Here are Burda’s variations on this pattern. I love them both for different reasons. The pink version (#112) looks so soft and lovely I just want to wrap my arms around the woman wearing it and whisper in her ear, “My dear, soft creature, why are you wearing shoes that are clearly 6 sizes too big for you?”

Burda V-neck Jersey Dress 10/2013 #111

And this military-style version (#111) is right up my alley…if you’ve seen my recent makes you know I am a sucker for any type of colourblocking or contrast trim. It has an exposed zipper up the back which also makes me happy…in theory, at least. I don’t have a happy history adding exposed zippers to jersey dresses.

Burda V-neck Jersey Dress 10/2013 #112


*So what’s in your Too Frustrated to Deal Anymore pile? I’ve put a few half-sewn things into Time Out there. I’m finding if I wait long enough, I surprise myself with what’s in there, and get inspired to try to finish something off. Here are some of my things currently in Time Out:

This peplum biker jacket. The sleeves are painfully tight and need to be ripped out and redone. I also used a shitload of fabric glue to stick those faux-leather strips on (I haven’t stitched them yet), and they’re all stiff as a board now. I don’t know if I can soften up that glue or not. We’ll see.


This jersey dress. The neckline is one hot floppy mess. Must rip out neckline and resew, if the fabric will take the abuse.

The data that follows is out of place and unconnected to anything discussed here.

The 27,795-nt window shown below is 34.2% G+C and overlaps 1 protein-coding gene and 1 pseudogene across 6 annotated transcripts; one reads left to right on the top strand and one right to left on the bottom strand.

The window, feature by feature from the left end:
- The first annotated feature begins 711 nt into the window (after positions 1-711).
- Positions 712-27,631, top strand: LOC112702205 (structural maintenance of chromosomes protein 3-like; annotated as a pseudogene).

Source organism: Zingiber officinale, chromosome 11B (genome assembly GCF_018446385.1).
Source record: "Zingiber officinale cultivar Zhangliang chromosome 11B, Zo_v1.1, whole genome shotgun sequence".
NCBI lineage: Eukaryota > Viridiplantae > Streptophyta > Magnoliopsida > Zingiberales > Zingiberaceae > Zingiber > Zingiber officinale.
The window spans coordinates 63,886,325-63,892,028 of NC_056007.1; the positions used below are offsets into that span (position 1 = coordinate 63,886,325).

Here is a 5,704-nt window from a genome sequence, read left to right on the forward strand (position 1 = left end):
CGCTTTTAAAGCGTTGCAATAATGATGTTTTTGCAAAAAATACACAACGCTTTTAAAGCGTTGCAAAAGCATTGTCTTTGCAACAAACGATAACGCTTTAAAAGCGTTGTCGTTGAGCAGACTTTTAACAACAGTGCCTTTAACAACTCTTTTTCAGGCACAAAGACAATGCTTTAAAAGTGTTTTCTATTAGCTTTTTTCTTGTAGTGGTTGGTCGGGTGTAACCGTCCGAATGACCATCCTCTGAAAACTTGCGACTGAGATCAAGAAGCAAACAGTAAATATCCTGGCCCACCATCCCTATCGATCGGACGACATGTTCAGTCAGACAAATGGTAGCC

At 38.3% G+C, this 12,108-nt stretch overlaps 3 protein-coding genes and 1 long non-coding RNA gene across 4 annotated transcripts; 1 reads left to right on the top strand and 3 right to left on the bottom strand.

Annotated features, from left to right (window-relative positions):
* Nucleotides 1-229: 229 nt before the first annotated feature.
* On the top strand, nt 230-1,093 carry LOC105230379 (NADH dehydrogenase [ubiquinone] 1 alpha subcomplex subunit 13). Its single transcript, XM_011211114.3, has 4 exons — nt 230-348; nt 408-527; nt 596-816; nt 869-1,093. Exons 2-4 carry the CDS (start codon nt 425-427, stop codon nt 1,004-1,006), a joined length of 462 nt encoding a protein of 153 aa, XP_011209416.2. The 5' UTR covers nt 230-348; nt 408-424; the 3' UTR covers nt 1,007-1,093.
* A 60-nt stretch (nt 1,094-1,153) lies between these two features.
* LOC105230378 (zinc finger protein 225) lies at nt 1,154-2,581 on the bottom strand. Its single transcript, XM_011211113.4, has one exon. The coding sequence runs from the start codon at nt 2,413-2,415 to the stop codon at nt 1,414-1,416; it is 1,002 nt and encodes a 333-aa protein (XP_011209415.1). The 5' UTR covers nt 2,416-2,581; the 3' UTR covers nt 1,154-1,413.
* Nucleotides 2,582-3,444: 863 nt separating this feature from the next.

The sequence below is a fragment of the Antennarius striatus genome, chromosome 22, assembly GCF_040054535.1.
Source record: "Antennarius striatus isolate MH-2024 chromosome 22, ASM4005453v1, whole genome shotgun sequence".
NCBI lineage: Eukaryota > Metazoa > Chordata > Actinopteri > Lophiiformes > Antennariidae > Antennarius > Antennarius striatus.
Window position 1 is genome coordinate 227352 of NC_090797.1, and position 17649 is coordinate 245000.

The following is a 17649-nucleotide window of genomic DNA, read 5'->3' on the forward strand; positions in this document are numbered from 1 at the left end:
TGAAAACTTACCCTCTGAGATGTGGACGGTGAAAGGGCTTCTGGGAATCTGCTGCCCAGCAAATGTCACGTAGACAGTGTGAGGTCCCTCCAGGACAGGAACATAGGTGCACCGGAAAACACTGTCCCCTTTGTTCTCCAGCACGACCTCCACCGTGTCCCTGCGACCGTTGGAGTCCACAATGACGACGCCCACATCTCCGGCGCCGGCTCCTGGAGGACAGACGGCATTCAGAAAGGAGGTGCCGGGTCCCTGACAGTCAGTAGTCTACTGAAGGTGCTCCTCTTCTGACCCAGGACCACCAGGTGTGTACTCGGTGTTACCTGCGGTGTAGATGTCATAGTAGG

Burda Cap Sleeve V-Neck Dress 06/2014 #102

This snake-print tent dress. This is actually the pattern that got me started sewing again a couple of years ago. I wandered into a fabric shop in Portland, Oregon and for some strange reason was inspired enough to buy this pattern even though I hadn’t sewn for at least ten years. When I got back to Toronto I found some similar snake-print fabric and cut out size 10 (the smallest size), and proceeded to sew up a two-man tent with room for storing firewood. This thing is gigantic. It needs some serious reduction surgery. But am I really going to wear a snake-print tent dress? Really?


Blog Hop!

I was nominated to participate in this blog hop thing by Raphaelle over at Deux Souriceaux (thank you, Raphaelle!). She paid me the nicest compliment I could’ve wished for which is that she said I’m “smart and fun”. How did she know that those are way up there on the list of how I’d like people to perceive me? Awesome. Anyway, the way this blog hop is *supposed* to work is that highly organized people manage to respond to their nominations within a week and post their response to a set of questions on their blog the following Monday. Ha. In my world it works like this:

1. Be flattered and excited that someone wanted to nominate me to talk about my blog and think “for sure, I can TOTALLY write a response for next Monday!”

2. #RealizeImAnIdiot

Right. So here is my post, late as it may be, and definitely on the wrong day….

“Why Do I Write?”